Matthew Arnold (Coates, 1909)
IT has been said that everything that is best in the life of the England of to-day may be traced back to Arnold of Rugby, so potent was the educational influence of the great Head Master upon the generations that followed him. Yet by none has that influence been more profoundly felt than by his own immediate descendants, many of whom have risen to eminent distinction. His eldest son, Matthew, described after his death, in noble lines, as the "great son of a good father,"—quick to appreciate merit of a different kind from his own,—held that father's memory in profoundest reverence, refusing the title of Doctor, even when Professor of Poetry at Oxford. To those who later so addressed him he would gently demur: "Mr. Arnold,—there can be but one Dr. Arnold." In his lines on "Rugby Chapel," he has paid loving and imperishable tribute to that strong soul who "would not alone be saved, would not alone conquer and come to its goal."
Dr. Arnold, who had little of his son's sense of humor, died early and, as has been pointed out, before he fully appreciated the merits of his eldest son. Vatic and somewhat austere, there is a characteristic story that when Matthew, a mere lad, burst into the room where Dr. Arnold sat at Rugby, and cried with boyish enthusiasm: "Father, I've won the Balliol Scholarship!" (he was the youngest man who had ever achieved it) the father sternly replied: "Well, then, you didn't deserve it." One supposes the unsympathetic judgment to have resulted from an opinion that the privilege had been gained rather through talent than by industry.
In 1845, being elected a fellow of Oriel, the Common Room of which had for a long time been the most distinguished in Oxford, he found there Clough, whom he so admirably celebrated, and Lord Coleridge, who so admirably celebrated him, "in language which," adds Sir Mountstuart E. Grant Duff, "it would be an impertinence to praise." It is agreed that Arnold wrote of Oxford the noblest praise she has inspired in prose; and his, also, is the most exquisite tribute ever paid to her in verse:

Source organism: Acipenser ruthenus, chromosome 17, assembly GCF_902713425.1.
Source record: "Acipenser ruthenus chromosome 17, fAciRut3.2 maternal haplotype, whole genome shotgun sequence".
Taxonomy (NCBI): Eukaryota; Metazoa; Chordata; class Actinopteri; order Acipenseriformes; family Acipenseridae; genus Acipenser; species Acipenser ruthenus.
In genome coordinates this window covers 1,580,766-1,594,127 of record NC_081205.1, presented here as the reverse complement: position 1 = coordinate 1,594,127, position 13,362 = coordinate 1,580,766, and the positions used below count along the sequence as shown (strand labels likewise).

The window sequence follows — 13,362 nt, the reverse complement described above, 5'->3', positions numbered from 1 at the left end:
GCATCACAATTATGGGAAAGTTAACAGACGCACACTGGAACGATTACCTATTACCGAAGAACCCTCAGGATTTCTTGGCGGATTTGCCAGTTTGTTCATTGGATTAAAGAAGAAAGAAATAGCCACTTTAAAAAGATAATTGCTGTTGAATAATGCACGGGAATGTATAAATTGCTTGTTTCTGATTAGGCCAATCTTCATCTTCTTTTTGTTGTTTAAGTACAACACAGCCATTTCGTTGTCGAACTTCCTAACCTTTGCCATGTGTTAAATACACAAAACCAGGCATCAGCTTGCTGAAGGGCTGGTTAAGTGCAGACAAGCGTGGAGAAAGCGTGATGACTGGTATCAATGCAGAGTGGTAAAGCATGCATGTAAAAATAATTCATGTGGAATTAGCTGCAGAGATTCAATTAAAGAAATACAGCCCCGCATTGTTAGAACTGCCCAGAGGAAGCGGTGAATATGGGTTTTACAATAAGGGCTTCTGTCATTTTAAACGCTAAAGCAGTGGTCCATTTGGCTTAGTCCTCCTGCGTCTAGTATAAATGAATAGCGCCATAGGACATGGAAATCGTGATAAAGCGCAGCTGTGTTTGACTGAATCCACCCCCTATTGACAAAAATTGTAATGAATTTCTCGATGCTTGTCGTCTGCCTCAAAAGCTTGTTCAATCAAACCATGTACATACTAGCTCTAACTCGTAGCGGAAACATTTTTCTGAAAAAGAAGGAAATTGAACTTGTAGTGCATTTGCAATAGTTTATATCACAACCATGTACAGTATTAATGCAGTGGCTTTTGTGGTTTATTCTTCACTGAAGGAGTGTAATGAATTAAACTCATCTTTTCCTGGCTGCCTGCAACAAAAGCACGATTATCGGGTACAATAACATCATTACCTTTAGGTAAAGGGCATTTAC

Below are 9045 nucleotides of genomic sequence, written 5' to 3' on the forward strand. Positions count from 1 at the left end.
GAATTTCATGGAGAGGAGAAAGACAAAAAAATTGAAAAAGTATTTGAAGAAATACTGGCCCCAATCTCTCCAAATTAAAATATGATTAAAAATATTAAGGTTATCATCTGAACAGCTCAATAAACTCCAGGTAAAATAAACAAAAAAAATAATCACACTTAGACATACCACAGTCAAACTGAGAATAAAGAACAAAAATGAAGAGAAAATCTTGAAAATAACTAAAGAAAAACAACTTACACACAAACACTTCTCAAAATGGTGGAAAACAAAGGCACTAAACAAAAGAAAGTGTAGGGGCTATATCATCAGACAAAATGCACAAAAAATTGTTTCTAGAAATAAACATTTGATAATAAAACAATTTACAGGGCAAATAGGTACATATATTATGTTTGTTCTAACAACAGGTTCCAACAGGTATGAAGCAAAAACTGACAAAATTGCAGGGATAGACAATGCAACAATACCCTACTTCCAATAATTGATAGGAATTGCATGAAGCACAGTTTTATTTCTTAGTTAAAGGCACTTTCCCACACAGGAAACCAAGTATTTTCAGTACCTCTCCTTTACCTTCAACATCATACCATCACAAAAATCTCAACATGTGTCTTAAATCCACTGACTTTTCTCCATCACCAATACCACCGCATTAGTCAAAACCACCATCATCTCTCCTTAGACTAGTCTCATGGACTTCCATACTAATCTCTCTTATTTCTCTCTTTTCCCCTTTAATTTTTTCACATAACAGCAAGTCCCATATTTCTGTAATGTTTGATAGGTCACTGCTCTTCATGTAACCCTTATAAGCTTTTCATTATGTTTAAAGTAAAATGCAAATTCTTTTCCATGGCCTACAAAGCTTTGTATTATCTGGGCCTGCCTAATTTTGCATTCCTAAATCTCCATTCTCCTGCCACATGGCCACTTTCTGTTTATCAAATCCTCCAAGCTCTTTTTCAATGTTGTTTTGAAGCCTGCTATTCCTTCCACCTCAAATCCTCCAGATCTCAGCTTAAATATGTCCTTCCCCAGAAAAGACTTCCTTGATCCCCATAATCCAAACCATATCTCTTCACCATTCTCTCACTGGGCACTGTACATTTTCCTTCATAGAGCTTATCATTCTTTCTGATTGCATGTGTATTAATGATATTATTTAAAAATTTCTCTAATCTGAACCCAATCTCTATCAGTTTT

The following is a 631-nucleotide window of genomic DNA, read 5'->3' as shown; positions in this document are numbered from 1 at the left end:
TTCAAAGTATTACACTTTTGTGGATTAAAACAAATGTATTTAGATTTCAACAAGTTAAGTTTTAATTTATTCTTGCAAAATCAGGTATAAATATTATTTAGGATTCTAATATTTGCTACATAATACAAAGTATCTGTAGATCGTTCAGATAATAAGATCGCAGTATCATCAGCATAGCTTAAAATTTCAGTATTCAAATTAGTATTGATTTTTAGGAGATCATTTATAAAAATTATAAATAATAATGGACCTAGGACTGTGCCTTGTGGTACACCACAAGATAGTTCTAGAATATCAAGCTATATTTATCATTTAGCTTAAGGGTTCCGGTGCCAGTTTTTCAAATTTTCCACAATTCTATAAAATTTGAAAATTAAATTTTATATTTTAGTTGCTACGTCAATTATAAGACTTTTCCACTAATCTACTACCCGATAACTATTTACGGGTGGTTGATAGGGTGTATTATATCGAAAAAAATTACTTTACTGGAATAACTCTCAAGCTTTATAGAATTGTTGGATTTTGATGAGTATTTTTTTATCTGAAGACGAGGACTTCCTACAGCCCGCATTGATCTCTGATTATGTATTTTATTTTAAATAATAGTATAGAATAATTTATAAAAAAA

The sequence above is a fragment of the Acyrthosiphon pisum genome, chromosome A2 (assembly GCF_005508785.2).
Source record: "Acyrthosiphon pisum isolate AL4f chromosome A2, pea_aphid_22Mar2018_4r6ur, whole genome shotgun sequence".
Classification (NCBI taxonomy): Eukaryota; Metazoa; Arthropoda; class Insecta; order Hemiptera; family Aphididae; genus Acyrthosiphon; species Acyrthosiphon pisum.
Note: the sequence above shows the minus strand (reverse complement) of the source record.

Sweet city with her dreaming spires,—
To one who knew Matthew Arnold at any period of his life, it is easy to recognize the description which Principal Shairp of St. Andrews gives of him in his early Oxford days, the gifted and winning youth with jaunty air and gay, from whose lips, as we listen, we seem to hear "great words of Goethe, catch of Béranger,"—for the genial current of his youth was never frozen, no; not to the last glad beautiful hour of his unselfish and laborious life. Sparkling and pellucid it flowed through all his days, for the refreshment and delight of those about him. Possessed always of quiet force and fastidious taste, sweet reasonableness was so truly his method, that those, even, whom in argument or controversy he opposed (contending earnestly for what he believed to be right), found it difficult to quarrel with one so persuasive and so amusing, or wholly to resist his charm. The sweetness and light which in later years he ceased not to advocate, were of no one more characteristic than of himself,—whose prayer it was that he might be given "the will neither to strive nor cry, and the power to feel for others;" so that, while the most convinced of men, his temper for debate was conceded to be well nigh perfect.
In speaking of him after his death, the Archbishop of Canterbury said that no one could know him without loving him; "he was so kind, so thoroughly and so invariably sweet. He seemed to be a man who could never quarrel; and," he adds, "his powers of mind, too, were singularly great."
Says an eminent English writer: "No one ever possessed the charm of manner in higher perfection than Matthew Arnold, and nowhere was he so charming as in the bosom of his family."
He and his brother Thomas,—the father of Mrs. Humphry Ward,—were warmly attached, having been playfellows, a year apart in age. In an article published in the Manchester Guardian, and entitled "Matthew Arnold by One Who Knew Him Well," Thomas Arnold, a man distinguished as one of the more important of those who followed Newman into the Church of Homo, thus writes of his brother: